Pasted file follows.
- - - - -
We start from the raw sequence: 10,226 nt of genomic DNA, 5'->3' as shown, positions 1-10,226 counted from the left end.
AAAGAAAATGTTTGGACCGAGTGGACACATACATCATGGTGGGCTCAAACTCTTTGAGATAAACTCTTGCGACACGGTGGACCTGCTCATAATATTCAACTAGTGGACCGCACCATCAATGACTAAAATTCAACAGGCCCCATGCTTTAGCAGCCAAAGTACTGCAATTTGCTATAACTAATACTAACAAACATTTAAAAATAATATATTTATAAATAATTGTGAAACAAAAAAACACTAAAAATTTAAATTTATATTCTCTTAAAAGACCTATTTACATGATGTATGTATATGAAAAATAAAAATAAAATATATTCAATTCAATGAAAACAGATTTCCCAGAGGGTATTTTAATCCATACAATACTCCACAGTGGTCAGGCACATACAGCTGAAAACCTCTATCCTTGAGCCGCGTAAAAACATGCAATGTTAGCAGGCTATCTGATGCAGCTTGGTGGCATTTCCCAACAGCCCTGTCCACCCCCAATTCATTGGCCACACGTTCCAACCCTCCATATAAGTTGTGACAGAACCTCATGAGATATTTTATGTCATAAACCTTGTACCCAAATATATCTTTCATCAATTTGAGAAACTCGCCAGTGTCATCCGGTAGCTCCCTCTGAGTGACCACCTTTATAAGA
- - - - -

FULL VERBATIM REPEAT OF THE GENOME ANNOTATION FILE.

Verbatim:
We start from the raw sequence: 10,226 nt of genomic DNA, 5'->3' as shown, positions 1-10,226 counted from the left end.
AAAGAAAATGTTTGGACCGAGTGGACACATACATCATGGTGGGCTCAAACTCTTTGAGATAAACTCTTGCGACACGGTGGACCTGCTCATAATATTCAACTAGTGGACCGCACCATCAATGACTAAAATTCAACAGGCCCCATGCTTTAGCAGCCAAAGTACTGCAATTTGCTATAACTAATACTAACAAACATTTAAAAATAATATATTTATAAATAATTGTGAAACAAAAAAACACTAAAAATTTAAATTTATATTCTCTTAAAAGACCTATTTACATGATGTATGTATATGAAAAATAAAAATAAAATATATTCAATTCAATGAAAACAGATTTCCCAGAGGGTATTTTAATCCATACAATACTCCACAGTGGTCAGGCACATACAGCTGAAAACCTCTATCCTTGAGCCGCGTAAAAACATGCAATGTTAGCAGGCTATCTGATGCAGCTTGGTGGCATTTCCCAACAGCCCTGTCCACCCCCAATTCATTGGCCACACGTTCCAACCCTCCATATAAGTTGTGACAGAACCTCATGAGATATTTTATGTCATAAACCTTGTACCCAAATATATCTTTCATCAATTTGAGAAACTCGCCAGTGTCATCCGGTAGCTCCCTCTGAGTGACCACCTTTATAAGA